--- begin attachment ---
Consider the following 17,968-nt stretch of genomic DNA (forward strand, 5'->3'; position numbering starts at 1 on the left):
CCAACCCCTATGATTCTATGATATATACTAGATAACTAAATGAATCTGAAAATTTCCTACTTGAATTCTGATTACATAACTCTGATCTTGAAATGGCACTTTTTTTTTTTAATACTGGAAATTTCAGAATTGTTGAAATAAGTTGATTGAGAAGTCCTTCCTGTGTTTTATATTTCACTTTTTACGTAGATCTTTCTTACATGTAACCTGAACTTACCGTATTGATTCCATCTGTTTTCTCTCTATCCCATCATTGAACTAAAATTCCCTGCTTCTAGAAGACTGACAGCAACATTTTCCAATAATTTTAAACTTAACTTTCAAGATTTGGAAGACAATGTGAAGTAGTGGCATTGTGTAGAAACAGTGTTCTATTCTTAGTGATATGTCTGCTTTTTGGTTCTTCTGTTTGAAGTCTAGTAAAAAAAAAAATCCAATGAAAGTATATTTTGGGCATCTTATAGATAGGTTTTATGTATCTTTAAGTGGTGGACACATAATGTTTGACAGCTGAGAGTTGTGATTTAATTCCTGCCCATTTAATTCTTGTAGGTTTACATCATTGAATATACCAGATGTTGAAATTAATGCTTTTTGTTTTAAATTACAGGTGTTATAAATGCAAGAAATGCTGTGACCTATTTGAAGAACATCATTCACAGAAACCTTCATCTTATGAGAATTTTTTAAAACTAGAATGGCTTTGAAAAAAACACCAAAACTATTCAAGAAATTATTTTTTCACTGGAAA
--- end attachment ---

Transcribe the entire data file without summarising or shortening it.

Consider the following 17,968-nt stretch of genomic DNA (forward strand, 5'->3'; position numbering starts at 1 on the left):
CCAACCCCTATGATTCTATGATATATACTAGATAACTAAATGAATCTGAAAATTTCCTACTTGAATTCTGATTACATAACTCTGATCTTGAAATGGCACTTTTTTTTTTTAATACTGGAAATTTCAGAATTGTTGAAATAAGTTGATTGAGAAGTCCTTCCTGTGTTTTATATTTCACTTTTTACGTAGATCTTTCTTACATGTAACCTGAACTTACCGTATTGATTCCATCTGTTTTCTCTCTATCCCATCATTGAACTAAAATTCCCTGCTTCTAGAAGACTGACAGCAACATTTTCCAATAATTTTAAACTTAACTTTCAAGATTTGGAAGACAATGTGAAGTAGTGGCATTGTGTAGAAACAGTGTTCTATTCTTAGTGATATGTCTGCTTTTTGGTTCTTCTGTTTGAAGTCTAGTAAAAAAAAAAATCCAATGAAAGTATATTTTGGGCATCTTATAGATAGGTTTTATGTATCTTTAAGTGGTGGACACATAATGTTTGACAGCTGAGAGTTGTGATTTAATTCCTGCCCATTTAATTCTTGTAGGTTTACATCATTGAATATACCAGATGTTGAAATTAATGCTTTTTGTTTTAAATTACAGGTGTTATAAATGCAAGAAATGCTGTGACCTATTTGAAGAACATCATTCACAGAAACCTTCATCTTATGAGAATTTTTTAAAACTAGAATGGCTTTGAAAAAAACACCAAAACTATTCAAGAAATTATTTTTTCACTGGAAA